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  • Type: Appendix
    2007 Volume 16 Issue 12 Pages 977-
    Published: December 20, 2007
    Released: June 02, 2017
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  • Type: Appendix
    2007 Volume 16 Issue 12 Pages 978-
    Published: December 20, 2007
    Released: June 02, 2017
    JOURNALS FREE ACCESS
    Download PDF (129K)
  • Type: Appendix
    2007 Volume 16 Issue 12 Pages 978-
    Published: December 20, 2007
    Released: June 02, 2017
    JOURNALS FREE ACCESS
    Download PDF (129K)
  • Type: Appendix
    2007 Volume 16 Issue 12 Pages 978-
    Published: December 20, 2007
    Released: June 02, 2017
    JOURNALS FREE ACCESS
    Download PDF (129K)
  • Type: Appendix
    2007 Volume 16 Issue 12 Pages 979-980
    Published: December 20, 2007
    Released: June 02, 2017
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    Download PDF (486K)
  • Type: Appendix
    2007 Volume 16 Issue 12 Pages 981-983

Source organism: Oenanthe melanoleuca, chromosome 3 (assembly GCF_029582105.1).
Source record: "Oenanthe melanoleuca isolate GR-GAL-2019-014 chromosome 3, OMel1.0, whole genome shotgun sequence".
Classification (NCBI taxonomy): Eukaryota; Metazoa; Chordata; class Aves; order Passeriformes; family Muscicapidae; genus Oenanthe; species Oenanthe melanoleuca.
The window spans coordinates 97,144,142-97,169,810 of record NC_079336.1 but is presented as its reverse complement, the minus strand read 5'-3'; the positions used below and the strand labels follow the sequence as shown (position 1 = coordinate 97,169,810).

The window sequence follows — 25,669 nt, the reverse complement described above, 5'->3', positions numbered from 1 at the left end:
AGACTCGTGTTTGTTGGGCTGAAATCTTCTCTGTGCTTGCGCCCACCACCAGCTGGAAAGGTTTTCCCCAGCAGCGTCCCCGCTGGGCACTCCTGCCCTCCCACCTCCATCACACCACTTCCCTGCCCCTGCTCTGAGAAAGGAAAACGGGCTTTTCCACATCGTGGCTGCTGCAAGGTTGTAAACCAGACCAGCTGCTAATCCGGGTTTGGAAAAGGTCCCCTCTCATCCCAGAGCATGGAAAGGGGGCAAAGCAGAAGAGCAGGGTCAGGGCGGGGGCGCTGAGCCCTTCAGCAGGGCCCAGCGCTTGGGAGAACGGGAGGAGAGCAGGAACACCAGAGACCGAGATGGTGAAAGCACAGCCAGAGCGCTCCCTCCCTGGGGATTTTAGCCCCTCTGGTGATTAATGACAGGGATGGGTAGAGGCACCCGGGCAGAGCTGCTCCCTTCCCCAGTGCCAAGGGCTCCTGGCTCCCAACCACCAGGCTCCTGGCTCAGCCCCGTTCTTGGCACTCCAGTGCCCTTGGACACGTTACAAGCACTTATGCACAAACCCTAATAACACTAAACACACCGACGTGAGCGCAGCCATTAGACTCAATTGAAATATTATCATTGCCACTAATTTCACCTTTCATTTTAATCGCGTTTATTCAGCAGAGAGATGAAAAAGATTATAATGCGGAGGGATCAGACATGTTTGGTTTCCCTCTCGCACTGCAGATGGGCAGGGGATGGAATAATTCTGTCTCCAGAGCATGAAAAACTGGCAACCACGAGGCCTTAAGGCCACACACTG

Published: December 20, 2007
    Released: June 02, 2017
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    Download PDF (395K)
  • Type: Appendix
    2007 Volume 16 Issue 12 Pages 983-
    Published: December 20, 2007
    Released: June 02, 2017
    JOURNALS FREE ACCESS
    Download PDF (139K)
  • Type: Appendix
    2007 Volume 16 Issue 12 Pages 984-
    Published: December 20, 2007
    Released: June 02, 2017
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    Download PDF (68K)
  • Type: Appendix
    2007 Volume 16 Issue 12 Pages 985-
    Published: December 20, 2007
    Released: June 02, 2017
    JOURNALS FREE ACCESS
    Download PDF (115K)
  • Type: Appendix
    2007 Volume 16 Issue 12 Pages 985-
    Published: December 20, 2007
    Released: June 02, 2017
    JOURNALS FREE ACCESS
    Download PDF (115K)
  • Type: Index
    2007 Volume 16 Issue 12 Pages 986-990
    Published: December 20, 2007
    Released: June 02, 2017
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  • Type: Index
    2007 Volume 16 Issue 12 Pages 991-993
    Published: December 20, 2007
    Released: June 02, 2017
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    Download PDF (622K)
  • Type: Index
    2007 Volume 16 Issue 12 Pages 994-996
    Published: December 20, 2007
    Released: June 02, 2017
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    Download PDF (232K)
  • Type: Cover
    2007 Volume 16 Issue 12 Pages Cover12-
    Published: December 20, 2007
    Released: June 02, 2017
    JOURNALS FREE ACCESS
    Download PDF (602K)